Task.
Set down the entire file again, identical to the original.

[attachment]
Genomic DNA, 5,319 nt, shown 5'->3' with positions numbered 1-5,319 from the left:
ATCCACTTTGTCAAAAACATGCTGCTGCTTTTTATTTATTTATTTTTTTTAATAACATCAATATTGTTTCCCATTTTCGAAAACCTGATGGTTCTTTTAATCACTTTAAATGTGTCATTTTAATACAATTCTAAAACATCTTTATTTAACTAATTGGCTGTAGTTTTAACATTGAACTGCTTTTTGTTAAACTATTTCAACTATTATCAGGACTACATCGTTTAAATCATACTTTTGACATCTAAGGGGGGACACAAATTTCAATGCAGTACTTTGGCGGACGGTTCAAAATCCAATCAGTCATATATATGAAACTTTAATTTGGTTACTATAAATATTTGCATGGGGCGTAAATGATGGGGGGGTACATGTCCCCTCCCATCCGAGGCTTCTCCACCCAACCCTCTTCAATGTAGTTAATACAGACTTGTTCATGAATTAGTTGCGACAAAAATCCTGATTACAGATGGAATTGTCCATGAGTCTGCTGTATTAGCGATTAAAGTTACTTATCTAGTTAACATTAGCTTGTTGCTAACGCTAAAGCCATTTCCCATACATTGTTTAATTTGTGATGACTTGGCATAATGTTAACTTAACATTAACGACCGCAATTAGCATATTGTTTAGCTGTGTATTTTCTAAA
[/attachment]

Genomic DNA, 5,319 nt, shown 5'->3' with positions numbered 1-5,319 from the left:
ATCCACTTTGTCAAAAACATGCTGCTGCTTTTTATTTATTTATTTTTTTTAATAACATCAATATTGTTTCCCATTTTCGAAAACCTGATGGTTCTTTTAATCACTTTAAATGTGTCATTTTAATACAATTCTAAAACATCTTTATTTAACTAATTGGCTGTAGTTTTAACATTGAACTGCTTTTTGTTAAACTATTTCAACTATTATCAGGACTACATCGTTTAAATCATACTTTTGACATCTAAGGGGGGACACAAATTTCAATGCAGTACTTTGGCGGACGGTTCAAAATCCAATCAGTCATATATATGAAACTTTAATTTGGTTACTATAAATATTTGCATGGGGCGTAAATGATGGGGGGGTACATGTCCCCTCCCATCCGAGGCTTCTCCACCCAACCCTCTTCAATGTAGTTAATACAGACTTGTTCATGAATTAGTTGCGACAAAAATCCTGATTACAGATGGAATTGTCCATGAGTCTGCTGTATTAGCGATTAAAGTTACTTATCTAGTTAACATTAGCTTGTTGCTAACGCTAAAGCCATTTCCCATACATTGTTTAATTTGTGATGACTTGGCATAATGTTAACTTAACATTAACGACCGCAATTAGCATATTGTTTAGCTGTGTATTTTCTAAA